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Date of last update: 10/04/2017.

Forum Name: Neurology Topics

Question: pain behind knee -- sciatica?

 irukashi - Fri Aug 22, 2008 4:39 pm


I'm a healthy 21 year-old woman overall, but I suffer from PCOS, insulin resistance and palindromic rheumatism (a form of rheumatoid arthritis that doesn't damages the joints). Recently I've also been diagnosed with pinched nerves at L4/L5/S1, after I complained of moderate to severe calf pain as well as numbiness to my doctor. An MRI was done which confirmed the diagnosis. I started PT and after three months got a lot better and stopped.

But recently I've been having intermittent aches behind my knees and a vague cramping pain in my calf. The calf pain is similar to I've had before, so I'm not worried, but the pain behind the knee is a first.

I went to see my doc, who a priori ruled out a blood clot, as my leg is not swollen, red or warm; the pain is not severe or constant and moves around a bit (behind the knee, sometimes above it into the thigh, sometimes around it...); and I've no risk factors (I don't smoke, take the pill, my cholesterol is normal). I also sometimes get slight pain in my buttocks.

Could this pain behind my knee be caused by sciatica? Or is it something else entirely? Should I get a second opinion about DVT?
 John Kenyon, CNA - Tue Aug 26, 2008 9:50 pm

User avatar Hello -

While your description of the pain does sound most like sciatica, you are not unreasonable in wanting to be certain DVT is ruled out. It is so much simpler, once this is done, to deal with the remaining, less-threatening problems, and it is not impossible for a healthy young person to develop DVT, although it is, of course, less likely. It is easy and relatively inexpensive to perform a doppler ultrasound to rule out the presence of a clot and/or deep vein reflux, and once this is done you can truly relax. Often the possibility of DVT is ruled out arbitrarily with young people, and I don't think this is in the best interest of anyone. A second opinion is absolutely warranted, and if that provider also refuses to perform the simple test which can make this distinction early on, then I'd strongly advise you to find someone who will. It only takes a few minutes and once you know the status of that, everything else will be a lot easier to deal with.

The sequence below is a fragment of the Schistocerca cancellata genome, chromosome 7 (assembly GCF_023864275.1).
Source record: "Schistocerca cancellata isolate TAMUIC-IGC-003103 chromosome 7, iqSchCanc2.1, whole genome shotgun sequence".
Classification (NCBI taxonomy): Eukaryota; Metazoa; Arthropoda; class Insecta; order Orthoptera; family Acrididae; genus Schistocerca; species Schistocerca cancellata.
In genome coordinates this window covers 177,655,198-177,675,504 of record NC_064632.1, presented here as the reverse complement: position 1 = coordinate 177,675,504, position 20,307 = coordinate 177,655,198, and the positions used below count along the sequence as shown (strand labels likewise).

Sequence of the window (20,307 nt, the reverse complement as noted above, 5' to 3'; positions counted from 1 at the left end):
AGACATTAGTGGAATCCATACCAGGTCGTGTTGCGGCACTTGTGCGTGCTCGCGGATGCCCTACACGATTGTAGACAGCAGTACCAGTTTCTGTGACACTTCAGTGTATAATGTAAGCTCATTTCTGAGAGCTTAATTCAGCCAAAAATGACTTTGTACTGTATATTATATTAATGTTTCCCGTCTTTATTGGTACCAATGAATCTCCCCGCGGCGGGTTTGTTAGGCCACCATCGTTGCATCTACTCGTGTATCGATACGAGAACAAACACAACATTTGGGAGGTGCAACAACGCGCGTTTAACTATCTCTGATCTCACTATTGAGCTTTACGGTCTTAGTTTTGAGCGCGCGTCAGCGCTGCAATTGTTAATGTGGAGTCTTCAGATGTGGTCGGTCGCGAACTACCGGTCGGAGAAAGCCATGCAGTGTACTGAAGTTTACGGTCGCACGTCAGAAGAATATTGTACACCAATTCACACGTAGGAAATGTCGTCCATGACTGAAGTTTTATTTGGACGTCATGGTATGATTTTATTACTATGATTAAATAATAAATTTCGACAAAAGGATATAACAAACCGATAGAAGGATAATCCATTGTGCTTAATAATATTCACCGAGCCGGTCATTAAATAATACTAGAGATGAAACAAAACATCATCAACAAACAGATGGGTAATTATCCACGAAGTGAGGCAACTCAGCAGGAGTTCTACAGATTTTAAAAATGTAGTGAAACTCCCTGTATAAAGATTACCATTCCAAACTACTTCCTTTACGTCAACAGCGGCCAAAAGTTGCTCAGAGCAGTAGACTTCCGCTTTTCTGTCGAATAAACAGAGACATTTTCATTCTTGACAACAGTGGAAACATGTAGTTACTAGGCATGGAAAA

Again, it very likely is sciatica, but it is the potential for a weird coincidence that makes it incumbent upon providers to rule out the more serious issues first.

I hope this is helpful. Good luck to you.

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